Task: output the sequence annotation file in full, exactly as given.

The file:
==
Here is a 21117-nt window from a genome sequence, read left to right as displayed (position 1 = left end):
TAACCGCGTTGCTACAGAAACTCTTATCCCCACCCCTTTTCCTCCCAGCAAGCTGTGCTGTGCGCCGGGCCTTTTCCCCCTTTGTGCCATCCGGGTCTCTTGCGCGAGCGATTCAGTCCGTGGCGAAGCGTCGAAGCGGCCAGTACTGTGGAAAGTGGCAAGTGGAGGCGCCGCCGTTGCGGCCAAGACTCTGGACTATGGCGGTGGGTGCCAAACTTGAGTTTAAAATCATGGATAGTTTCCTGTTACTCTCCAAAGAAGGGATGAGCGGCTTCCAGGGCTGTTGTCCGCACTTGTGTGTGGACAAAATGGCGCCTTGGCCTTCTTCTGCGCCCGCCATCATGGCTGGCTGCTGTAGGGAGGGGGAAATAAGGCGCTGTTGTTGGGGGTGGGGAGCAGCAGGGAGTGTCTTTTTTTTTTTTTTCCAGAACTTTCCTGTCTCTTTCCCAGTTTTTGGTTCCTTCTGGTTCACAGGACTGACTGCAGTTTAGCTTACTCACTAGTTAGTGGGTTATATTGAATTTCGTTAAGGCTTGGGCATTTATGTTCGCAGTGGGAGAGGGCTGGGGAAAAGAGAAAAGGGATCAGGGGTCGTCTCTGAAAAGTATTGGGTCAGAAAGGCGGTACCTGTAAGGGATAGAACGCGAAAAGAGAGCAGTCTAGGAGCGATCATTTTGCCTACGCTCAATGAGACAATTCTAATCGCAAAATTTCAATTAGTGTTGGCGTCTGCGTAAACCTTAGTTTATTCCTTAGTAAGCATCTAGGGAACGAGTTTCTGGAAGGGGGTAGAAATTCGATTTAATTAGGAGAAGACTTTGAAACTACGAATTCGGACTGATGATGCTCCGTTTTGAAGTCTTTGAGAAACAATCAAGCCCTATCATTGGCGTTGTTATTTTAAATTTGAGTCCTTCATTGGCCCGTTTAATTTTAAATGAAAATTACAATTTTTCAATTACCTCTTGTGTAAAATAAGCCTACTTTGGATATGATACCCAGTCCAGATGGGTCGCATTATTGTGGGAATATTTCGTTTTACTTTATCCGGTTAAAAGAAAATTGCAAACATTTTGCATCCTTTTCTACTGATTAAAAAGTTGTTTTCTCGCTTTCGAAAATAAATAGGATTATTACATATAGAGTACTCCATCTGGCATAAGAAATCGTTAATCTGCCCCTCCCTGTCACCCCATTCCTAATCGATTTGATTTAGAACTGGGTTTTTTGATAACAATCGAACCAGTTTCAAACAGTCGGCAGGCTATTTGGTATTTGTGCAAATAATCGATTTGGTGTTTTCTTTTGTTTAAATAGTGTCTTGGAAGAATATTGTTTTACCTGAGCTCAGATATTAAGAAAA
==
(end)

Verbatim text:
Here is a 21117-nt window from a genome sequence, read left to right as displayed (position 1 = left end):
TAACCGCGTTGCTACAGAAACTCTTATCCCCACCCCTTTTCCTCCCAGCAAGCTGTGCTGTGCGCCGGGCCTTTTCCCCCTTTGTGCCATCCGGGTCTCTTGCGCGAGCGATTCAGTCCGTGGCGAAGCGTCGAAGCGGCCAGTACTGTGGAAAGTGGCAAGTGGAGGCGCCGCCGTTGCGGCCAAGACTCTGGACTATGGCGGTGGGTGCCAAACTTGAGTTTAAAATCATGGATAGTTTCCTGTTACTCTCCAAAGAAGGGATGAGCGGCTTCCAGGGCTGTTGTCCGCACTTGTGTGTGGACAAAATGGCGCCTTGGCCTTCTTCTGCGCCCGCCATCATGGCTGGCTGCTGTAGGGAGGGGGAAATAAGGCGCTGTTGTTGGGGGTGGGGAGCAGCAGGGAGTGTCTTTTTTTTTTTTTTCCAGAACTTTCCTGTCTCTTTCCCAGTTTTTGGTTCCTTCTGGTTCACAGGACTGACTGCAGTTTAGCTTACTCACTAGTTAGTGGGTTATATTGAATTTCGTTAAGGCTTGGGCATTTATGTTCGCAGTGGGAGAGGGCTGGGGAAAAGAGAAAAGGGATCAGGGGTCGTCTCTGAAAAGTATTGGGTCAGAAAGGCGGTACCTGTAAGGGATAGAACGCGAAAAGAGAGCAGTCTAGGAGCGATCATTTTGCCTACGCTCAATGAGACAATTCTAATCGCAAAATTTCAATTAGTGTTGGCGTCTGCGTAAACCTTAGTTTATTCCTTAGTAAGCATCTAGGGAACGAGTTTCTGGAAGGGGGTAGAAATTCGATTTAATTAGGAGAAGACTTTGAAACTACGAATTCGGACTGATGATGCTCCGTTTTGAAGTCTTTGAGAAACAATCAAGCCCTATCATTGGCGTTGTTATTTTAAATTTGAGTCCTTCATTGGCCCGTTTAATTTTAAATGAAAATTACAATTTTTCAATTACCTCTTGTGTAAAATAAGCCTACTTTGGATATGATACCCAGTCCAGATGGGTCGCATTATTGTGGGAATATTTCGTTTTACTTTATCCGGTTAAAAGAAAATTGCAAACATTTTGCATCCTTTTCTACTGATTAAAAAGTTGTTTTCTCGCTTTCGAAAATAAATAGGATTATTACATATAGAGTACTCCATCTGGCATAAGAAATCGTTAATCTGCCCCTCCCTGTCACCCCATTCCTAATCGATTTGATTTAGAACTGGGTTTTTTGATAACAATCGAACCAGTTTCAAACAGTCGGCAGGCTATTTGGTATTTGTGCAAATAATCGATTTGGTGTTTTCTTTTGTTTAAATAGTGTCTTGGAAGAATATTGTTTTACCTGAGCTCAGATATTAAGAAAA